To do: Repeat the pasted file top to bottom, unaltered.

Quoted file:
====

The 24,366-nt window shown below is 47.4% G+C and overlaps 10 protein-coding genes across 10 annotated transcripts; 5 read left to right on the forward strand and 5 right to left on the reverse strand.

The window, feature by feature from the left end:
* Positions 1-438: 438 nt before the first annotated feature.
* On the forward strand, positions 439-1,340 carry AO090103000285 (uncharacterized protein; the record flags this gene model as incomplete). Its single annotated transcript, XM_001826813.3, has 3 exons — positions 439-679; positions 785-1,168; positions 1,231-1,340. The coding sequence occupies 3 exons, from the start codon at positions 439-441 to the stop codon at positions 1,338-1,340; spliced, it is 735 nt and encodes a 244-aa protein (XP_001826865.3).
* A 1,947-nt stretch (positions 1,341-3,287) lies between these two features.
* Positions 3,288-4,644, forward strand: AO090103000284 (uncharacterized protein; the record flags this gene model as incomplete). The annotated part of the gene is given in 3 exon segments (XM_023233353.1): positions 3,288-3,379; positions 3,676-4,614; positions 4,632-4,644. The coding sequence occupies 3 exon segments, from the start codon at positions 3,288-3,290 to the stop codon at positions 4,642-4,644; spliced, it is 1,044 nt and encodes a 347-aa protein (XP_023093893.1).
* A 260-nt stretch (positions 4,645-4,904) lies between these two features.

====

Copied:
The 24,366-nt window shown below is 47.4% G+C and overlaps 10 protein-coding genes across 10 annotated transcripts; 5 read left to right on the forward strand and 5 right to left on the reverse strand.

The window, feature by feature from the left end:
* Positions 1-438: 438 nt before the first annotated feature.
* On the forward strand, positions 439-1,340 carry AO090103000285 (uncharacterized protein; the record flags this gene model as incomplete). Its single annotated transcript, XM_001826813.3, has 3 exons — positions 439-679; positions 785-1,168; positions 1,231-1,340. The coding sequence occupies 3 exons, from the start codon at positions 439-441 to the stop codon at positions 1,338-1,340; spliced, it is 735 nt and encodes a 244-aa protein (XP_001826865.3).
* A 1,947-nt stretch (positions 1,341-3,287) lies between these two features.
* Positions 3,288-4,644, forward strand: AO090103000284 (uncharacterized protein; the record flags this gene model as incomplete). The annotated part of the gene is given in 3 exon segments (XM_023233353.1): positions 3,288-3,379; positions 3,676-4,614; positions 4,632-4,644. The coding sequence occupies 3 exon segments, from the start codon at positions 3,288-3,290 to the stop codon at positions 4,642-4,644; spliced, it is 1,044 nt and encodes a 347-aa protein (XP_023093893.1).
* A 260-nt stretch (positions 4,645-4,904) lies between these two features.